According to figures compiled by UK newspaper, the Evening Standard
, web searches for electric cars in the UK have soared over 1,500% the past week. As fuel shortages worsened and filling station closed, more and more Brits turned to the internet seemingly to learn more about cars that don’t rely on combustible fuel.
Indeed, Google Trends data
confirms that searches for EVs are at an all-time high, reaching a peak on September 26.
Related queries show that British drivers are also interested in Kia, Mazda, and Hyundai electric cars. Searches for information on the UK’s electric car grant and “cheapest electric car” are on the rise too, suggesting that more price conscious car buyers are starting to wake up to the possibility of going electric.
Clearly, the pains of having to visit a filling station are starting to weigh on combustion engine car drivers, and the notion of simply plugging in at home. Of course, some have concerns about whether the energy grid will be able to service a future
where everyone drives electric cars, but right now, that’s another conversation.
In the short term, the fuel crisis is also encouraging drivers to leave their cars at home and take to public transport in an attempt to preserve their fuel for when they really need it, Metro reports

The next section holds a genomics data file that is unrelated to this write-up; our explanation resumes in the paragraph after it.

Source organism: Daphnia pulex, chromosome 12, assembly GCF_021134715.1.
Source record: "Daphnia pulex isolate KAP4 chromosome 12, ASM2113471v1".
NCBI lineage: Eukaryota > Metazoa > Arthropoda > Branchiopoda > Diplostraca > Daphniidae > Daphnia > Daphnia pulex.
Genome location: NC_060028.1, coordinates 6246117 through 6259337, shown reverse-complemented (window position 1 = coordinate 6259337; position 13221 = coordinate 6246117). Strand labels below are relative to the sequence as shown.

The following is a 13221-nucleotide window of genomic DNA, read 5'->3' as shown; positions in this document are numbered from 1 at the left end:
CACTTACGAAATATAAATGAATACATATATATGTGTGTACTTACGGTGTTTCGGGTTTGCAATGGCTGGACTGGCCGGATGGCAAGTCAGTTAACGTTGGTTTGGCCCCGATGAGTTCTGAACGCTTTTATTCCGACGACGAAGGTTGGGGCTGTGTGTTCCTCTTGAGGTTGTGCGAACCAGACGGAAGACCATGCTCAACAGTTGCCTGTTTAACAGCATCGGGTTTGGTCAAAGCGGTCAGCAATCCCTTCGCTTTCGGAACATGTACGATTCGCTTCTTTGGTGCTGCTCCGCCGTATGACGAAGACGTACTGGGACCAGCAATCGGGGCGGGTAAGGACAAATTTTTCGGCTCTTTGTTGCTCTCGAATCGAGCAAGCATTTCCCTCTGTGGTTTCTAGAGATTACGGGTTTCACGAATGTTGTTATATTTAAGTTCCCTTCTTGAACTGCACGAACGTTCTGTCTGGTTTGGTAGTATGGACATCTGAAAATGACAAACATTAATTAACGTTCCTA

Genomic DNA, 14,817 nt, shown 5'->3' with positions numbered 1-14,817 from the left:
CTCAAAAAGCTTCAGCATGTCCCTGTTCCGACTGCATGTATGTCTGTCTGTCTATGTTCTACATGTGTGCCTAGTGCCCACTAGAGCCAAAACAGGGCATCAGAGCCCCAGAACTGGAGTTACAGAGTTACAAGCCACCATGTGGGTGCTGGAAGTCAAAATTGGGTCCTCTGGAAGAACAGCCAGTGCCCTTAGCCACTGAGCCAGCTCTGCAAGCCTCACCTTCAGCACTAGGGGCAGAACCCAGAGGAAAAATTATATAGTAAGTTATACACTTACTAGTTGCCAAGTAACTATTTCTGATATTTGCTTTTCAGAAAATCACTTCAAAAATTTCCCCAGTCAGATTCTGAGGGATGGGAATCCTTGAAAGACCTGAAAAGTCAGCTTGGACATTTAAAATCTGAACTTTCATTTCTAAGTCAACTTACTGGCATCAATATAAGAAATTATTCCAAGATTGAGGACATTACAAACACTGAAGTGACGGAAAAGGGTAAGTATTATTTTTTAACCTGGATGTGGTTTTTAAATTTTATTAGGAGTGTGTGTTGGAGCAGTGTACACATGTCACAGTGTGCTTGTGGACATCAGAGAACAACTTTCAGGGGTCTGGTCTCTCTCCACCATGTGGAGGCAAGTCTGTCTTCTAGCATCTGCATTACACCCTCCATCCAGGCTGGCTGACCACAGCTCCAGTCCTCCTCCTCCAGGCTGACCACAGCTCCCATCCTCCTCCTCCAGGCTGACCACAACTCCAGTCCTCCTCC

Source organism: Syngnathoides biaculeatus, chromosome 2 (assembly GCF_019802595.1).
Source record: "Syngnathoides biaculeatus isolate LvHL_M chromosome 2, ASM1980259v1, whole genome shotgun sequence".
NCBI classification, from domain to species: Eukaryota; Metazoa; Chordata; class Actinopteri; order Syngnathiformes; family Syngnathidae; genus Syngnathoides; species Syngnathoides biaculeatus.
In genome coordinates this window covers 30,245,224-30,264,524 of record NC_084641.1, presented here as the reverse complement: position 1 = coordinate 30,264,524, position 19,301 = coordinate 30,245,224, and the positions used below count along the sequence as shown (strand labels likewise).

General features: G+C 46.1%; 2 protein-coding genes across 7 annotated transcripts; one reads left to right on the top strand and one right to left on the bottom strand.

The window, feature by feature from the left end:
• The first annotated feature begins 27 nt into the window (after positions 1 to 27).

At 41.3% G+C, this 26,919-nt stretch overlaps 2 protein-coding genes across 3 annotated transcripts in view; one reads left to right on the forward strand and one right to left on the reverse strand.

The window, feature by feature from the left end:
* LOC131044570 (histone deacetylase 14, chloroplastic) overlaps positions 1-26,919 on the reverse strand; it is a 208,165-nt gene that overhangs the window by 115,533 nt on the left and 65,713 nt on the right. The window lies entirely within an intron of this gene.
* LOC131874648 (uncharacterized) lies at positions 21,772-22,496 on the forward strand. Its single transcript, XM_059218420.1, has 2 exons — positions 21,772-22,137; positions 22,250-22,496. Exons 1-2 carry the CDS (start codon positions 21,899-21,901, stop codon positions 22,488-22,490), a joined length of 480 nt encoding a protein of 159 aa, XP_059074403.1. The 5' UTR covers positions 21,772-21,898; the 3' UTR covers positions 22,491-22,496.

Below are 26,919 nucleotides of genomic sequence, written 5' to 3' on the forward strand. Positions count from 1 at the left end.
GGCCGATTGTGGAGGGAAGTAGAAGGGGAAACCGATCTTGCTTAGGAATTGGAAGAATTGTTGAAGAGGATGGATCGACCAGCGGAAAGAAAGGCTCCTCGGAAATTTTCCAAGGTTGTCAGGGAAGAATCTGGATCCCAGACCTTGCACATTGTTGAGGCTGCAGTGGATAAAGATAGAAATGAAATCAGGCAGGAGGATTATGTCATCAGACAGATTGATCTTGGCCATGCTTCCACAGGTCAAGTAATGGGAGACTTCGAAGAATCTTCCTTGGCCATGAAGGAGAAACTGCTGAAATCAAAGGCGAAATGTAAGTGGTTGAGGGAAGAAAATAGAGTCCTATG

As fuel availability returns to normal in the UK, we should also expect driving trends to return to normal as well, but that won’t be forever.
The petrol and diesel shortage has shown how people are willing to investigate and use other forms of transport when required, making a future that’s built on multi-modal transport models seem like a likely reality.
A recap on the fuel shortage
If you’re not based in the UK or aren’t following what’s happening, here’s a quick recap.
According to the BBC
, the petrol shortage started late last week, around September 24 when oil giant BP warned it would have to close filling stations as there weren’t enough truck drivers to deliver fuel to the pumps.
Estimates suggest there’s a shortcoming of 100,000 drivers. Indeed, it’s not just automotive fuel that’s been hit, supply chains for supermarkets and restaurants are also affected.
It’s not that there’s not enough fuel being produced, rather the lack of truck drivers is making it a more laborious task than normal to restock filling stations around the nation.
The shortages were reported by media and panic buying followed. Urban filling stations experienced long queues as drivers panic bought fuel
. To allay the shortages, the UK is now looking to deploy military truck drivers
to transport fuel and service demand.
, UK Business Secretary Kwasi Kwarteng told reporters, "We've seen large queues but I think the situation is stabilizing."